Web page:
So he believes that he has the confidence that, you know, he won on a message that was very much out of line with what other people were telling him to do. He talked about all kinds of things that were incendiary and inflammatory and he was able to win. And now he's surrounded himself with more people who agree with him, the voices who would be sort of trying to rein him in are gone and he's brought in people who believe 100 percent in his message and believe that he did pull off what he said last night was a miracle in 2016 and that by following his instincts, by following his gut, he can do the same in 2020. So I wouldn't be surprised if he continues along that line.

KING: Just moments ago Congressman Omar responding, reacting to the president's comments. Let's listen.


REP. ILHAN OMAR (D-MN): We have said this president is racist. We have condemned his racist remarks. I believe he is fascist.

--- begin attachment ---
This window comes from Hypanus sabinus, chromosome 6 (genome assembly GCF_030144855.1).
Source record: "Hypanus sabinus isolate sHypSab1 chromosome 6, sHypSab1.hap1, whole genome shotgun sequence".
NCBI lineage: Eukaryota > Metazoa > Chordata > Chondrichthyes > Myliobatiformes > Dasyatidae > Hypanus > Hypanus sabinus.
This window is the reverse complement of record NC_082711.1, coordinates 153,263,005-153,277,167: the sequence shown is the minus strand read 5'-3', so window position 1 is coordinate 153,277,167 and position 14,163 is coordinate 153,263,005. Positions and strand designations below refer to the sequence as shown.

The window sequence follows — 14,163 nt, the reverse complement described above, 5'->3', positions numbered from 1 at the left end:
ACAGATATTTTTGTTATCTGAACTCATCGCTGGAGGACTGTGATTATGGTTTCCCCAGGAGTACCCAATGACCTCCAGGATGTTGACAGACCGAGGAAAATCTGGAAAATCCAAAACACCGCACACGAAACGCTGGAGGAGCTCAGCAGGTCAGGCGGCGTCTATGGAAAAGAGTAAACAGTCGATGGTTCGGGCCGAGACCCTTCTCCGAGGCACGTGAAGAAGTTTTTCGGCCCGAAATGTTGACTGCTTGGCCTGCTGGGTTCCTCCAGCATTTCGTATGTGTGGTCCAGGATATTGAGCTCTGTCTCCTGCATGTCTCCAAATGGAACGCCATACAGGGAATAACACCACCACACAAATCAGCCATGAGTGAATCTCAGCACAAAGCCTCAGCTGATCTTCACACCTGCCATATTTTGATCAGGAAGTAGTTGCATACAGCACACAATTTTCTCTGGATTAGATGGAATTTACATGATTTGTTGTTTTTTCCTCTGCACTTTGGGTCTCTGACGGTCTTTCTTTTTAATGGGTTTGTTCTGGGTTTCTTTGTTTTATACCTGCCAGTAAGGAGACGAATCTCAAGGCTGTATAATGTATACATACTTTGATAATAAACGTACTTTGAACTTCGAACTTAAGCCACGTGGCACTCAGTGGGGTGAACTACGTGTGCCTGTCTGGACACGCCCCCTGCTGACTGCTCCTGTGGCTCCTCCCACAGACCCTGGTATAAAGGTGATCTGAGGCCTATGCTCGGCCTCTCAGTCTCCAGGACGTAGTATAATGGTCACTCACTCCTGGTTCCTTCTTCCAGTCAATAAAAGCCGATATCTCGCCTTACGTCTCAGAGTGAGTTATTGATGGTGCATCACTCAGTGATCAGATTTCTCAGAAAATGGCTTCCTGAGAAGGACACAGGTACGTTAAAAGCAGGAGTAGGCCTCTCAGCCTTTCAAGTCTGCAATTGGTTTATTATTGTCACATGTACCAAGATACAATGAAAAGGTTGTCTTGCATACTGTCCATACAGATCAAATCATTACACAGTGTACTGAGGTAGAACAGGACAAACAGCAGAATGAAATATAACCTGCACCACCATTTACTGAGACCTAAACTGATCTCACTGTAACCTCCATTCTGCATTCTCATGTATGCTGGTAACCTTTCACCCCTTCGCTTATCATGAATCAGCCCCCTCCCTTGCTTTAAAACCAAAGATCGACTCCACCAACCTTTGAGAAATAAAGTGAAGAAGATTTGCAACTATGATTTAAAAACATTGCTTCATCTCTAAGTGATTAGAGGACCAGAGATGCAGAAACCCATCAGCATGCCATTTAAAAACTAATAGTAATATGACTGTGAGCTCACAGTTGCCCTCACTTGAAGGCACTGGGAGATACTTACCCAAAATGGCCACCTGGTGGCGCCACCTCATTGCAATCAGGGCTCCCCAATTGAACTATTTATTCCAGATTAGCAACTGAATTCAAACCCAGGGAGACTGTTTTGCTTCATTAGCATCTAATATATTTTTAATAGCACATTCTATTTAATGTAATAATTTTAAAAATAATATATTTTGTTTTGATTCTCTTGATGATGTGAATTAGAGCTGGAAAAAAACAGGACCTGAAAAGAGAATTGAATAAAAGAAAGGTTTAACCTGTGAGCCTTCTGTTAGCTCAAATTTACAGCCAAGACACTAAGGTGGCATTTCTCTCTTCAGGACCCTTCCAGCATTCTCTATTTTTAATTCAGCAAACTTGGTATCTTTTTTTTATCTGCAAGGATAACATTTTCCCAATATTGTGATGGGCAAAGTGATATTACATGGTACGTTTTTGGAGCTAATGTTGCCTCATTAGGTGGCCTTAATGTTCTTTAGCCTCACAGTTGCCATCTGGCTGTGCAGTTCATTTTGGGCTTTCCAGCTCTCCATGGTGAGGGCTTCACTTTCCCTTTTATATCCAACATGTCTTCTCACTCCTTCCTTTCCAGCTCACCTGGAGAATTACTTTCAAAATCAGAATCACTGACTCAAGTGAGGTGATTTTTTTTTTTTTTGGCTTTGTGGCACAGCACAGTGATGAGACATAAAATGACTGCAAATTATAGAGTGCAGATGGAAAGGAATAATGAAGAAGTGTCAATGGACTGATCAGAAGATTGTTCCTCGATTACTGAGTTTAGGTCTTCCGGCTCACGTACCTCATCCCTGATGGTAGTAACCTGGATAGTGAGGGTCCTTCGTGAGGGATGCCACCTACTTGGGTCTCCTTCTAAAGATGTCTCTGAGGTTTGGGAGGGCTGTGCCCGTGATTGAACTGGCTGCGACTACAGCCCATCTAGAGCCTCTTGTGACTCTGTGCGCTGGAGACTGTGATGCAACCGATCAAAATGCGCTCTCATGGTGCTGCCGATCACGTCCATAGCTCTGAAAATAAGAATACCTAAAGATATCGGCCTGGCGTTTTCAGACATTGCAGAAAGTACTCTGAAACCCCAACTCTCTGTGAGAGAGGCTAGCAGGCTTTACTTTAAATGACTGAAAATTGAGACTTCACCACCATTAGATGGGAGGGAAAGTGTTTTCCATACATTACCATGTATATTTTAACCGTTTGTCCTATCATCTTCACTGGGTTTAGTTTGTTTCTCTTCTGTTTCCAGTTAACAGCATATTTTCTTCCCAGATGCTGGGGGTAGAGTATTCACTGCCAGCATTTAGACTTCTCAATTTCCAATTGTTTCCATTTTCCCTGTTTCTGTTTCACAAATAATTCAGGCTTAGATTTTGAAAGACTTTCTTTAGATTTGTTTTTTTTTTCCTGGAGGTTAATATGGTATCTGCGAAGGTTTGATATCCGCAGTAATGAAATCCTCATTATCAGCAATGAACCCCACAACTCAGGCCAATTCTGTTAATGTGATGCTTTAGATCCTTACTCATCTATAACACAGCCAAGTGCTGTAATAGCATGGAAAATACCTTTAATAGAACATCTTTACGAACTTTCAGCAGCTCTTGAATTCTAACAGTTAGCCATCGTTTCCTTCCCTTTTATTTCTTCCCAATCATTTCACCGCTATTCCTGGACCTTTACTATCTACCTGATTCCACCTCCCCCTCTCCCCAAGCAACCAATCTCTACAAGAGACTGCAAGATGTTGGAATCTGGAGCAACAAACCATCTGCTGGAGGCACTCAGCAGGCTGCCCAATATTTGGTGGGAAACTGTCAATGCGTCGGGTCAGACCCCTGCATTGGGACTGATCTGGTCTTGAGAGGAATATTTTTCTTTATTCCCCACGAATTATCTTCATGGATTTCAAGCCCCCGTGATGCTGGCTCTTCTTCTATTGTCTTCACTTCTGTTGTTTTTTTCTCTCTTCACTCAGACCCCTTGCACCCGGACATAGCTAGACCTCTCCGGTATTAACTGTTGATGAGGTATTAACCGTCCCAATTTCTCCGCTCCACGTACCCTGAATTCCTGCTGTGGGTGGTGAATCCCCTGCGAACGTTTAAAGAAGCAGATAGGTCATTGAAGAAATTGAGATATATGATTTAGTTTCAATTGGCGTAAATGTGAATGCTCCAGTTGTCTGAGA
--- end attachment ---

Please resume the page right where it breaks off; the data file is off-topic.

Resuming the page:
I want to remind people that this is what this president and his supporters have torn our country, that is supposed to be a country where we allow democratic debate and dissent to take place. And so this is not about me, this is about us fighting for what this country truly should be.


KING: What do you make of that?

LERER: Well, I think you see that the squad, as much as I find it difficult to say that on television as their title, see they're trying to push the party in a certain direction and they believe the party needs to be stronger about calling out the president, the party needs to embrace big, liberal ideas, and that's part of what is going on with those comments.